Seven is not an even number. Half the teams would be slightly advantaged, playing one game more at home. This, of course, is offset by them playing one less home-game in the latter phase.
The division into two pieces would allow for a much tighter ship. Interest in the next phase would be retained by the addition of a playoff round deciding the eventual victor.
This would also allow players to make themselves available for at least one phase of the tournament and not have them either arrive or leave abruptly midway through the tournament. The first phase could be scheduled for April and the second in October using the spot vacated by the Champions League.
An addition of four more games as a season closer can always be accommodated. This, of course, may entail expenditure on two more trophies but that is a small price to pay for a much more streamlined event.
The clamour for reform in the IPL ought not to be confined to spot-fixing allegations, conflicts of interest, transparency and probity in ownership.
The tournament itself needs to be examined and vetted to see that it can withstand the wares from mushrooming leagues in other sports that slowly but surely will erode their viewership.
Standing still on a moving treadmill is never a good idea.
Chess is a game that requires patience and utmost preparation. I have neither; neither the patience nor the inclination to prepare thoroughly for a board game that supposedly teaches strategy. I, however, do have the greatest admiration for chess wizards and their dedication to the sport, the art, and their understanding of its intricacies. I consider it a waste of time to be seated across a board where in most cases you’re just waiting for the other player to commit a glaring error, rather than going all out for victory. When even a silly miscue means that you lose the game is not something that appeals to me specifically when I’m a person who simply hates to lose. I’m disinclined to play any game I’m ill-prepared for. I guess, you could term me a sore loser.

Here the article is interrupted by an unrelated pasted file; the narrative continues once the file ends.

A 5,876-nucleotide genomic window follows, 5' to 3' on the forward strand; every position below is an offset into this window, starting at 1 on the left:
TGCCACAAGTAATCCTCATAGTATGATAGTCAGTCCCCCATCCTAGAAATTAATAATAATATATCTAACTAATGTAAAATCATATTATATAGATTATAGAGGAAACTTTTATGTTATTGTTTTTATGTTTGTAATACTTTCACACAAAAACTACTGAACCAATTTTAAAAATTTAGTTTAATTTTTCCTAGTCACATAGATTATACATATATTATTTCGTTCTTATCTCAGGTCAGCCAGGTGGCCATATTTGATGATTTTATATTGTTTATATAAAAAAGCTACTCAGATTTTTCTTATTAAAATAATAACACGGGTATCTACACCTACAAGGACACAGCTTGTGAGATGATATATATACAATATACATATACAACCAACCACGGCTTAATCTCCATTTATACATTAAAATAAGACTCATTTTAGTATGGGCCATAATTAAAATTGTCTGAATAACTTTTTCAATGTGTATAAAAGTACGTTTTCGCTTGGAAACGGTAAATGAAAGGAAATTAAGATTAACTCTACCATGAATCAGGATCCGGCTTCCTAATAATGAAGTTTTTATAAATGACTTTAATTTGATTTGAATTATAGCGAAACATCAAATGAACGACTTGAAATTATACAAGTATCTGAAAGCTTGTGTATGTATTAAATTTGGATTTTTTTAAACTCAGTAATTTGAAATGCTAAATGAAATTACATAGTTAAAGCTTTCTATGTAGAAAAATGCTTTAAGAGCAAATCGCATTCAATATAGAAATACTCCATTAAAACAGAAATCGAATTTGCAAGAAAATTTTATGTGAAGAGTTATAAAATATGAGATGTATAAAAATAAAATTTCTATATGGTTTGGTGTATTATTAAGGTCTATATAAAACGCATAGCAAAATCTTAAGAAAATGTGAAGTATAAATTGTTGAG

‘Pawn Sacrifice’ directed by Edward Zwick and co-produced by Tobey Maguire is a must-see for chess buffs and for those who’d like to know what life was like at the height of the Cold War. Else, the movie might leave you cold unless you’re a huge fan of Maguire.
Tobey Maguire enacts Bobby Fischer with insouciant nonchalance, his hooded eyes betraying his age and which he uses to judicious effect while portraying the brooding protagonist.
Liev Schrieber plays the American genius’ acclaimed opponent Boris Spassky in an understated way. That’s understandable given that most of his dialogues are in Russian and he alternates between looking like a gangster with his dark glasses and decidedly bemused at enacting such a sterling role.
Peter Sarsgard has by far the most interesting role in the film.
He is William Lombardy, a Catholic priest who is Fischer’s second for his acrimonious title match in Reykjavík,Iceland. He defeated Spassky and Fischer when he was much younger but readily admits that they have since left him behind.
Having a priest as a second is quite surprising. That reads like a page out of a novel. Truth certainly is stranger than fiction. Lombardy is believed to have coached Fischer since he was 11-and-a-half till the World Championship.
The movie begins by Fischer failing to turn up for the second game of the title match handing his opponent a 2-0 lead. The chess world is bewildered at the young eccentric’s chutzpah and his demands that the match be moved to a ping-pong room in the basement.
The film then flashbacks to Bobby’s childhood and how he hates losing on the chessboard.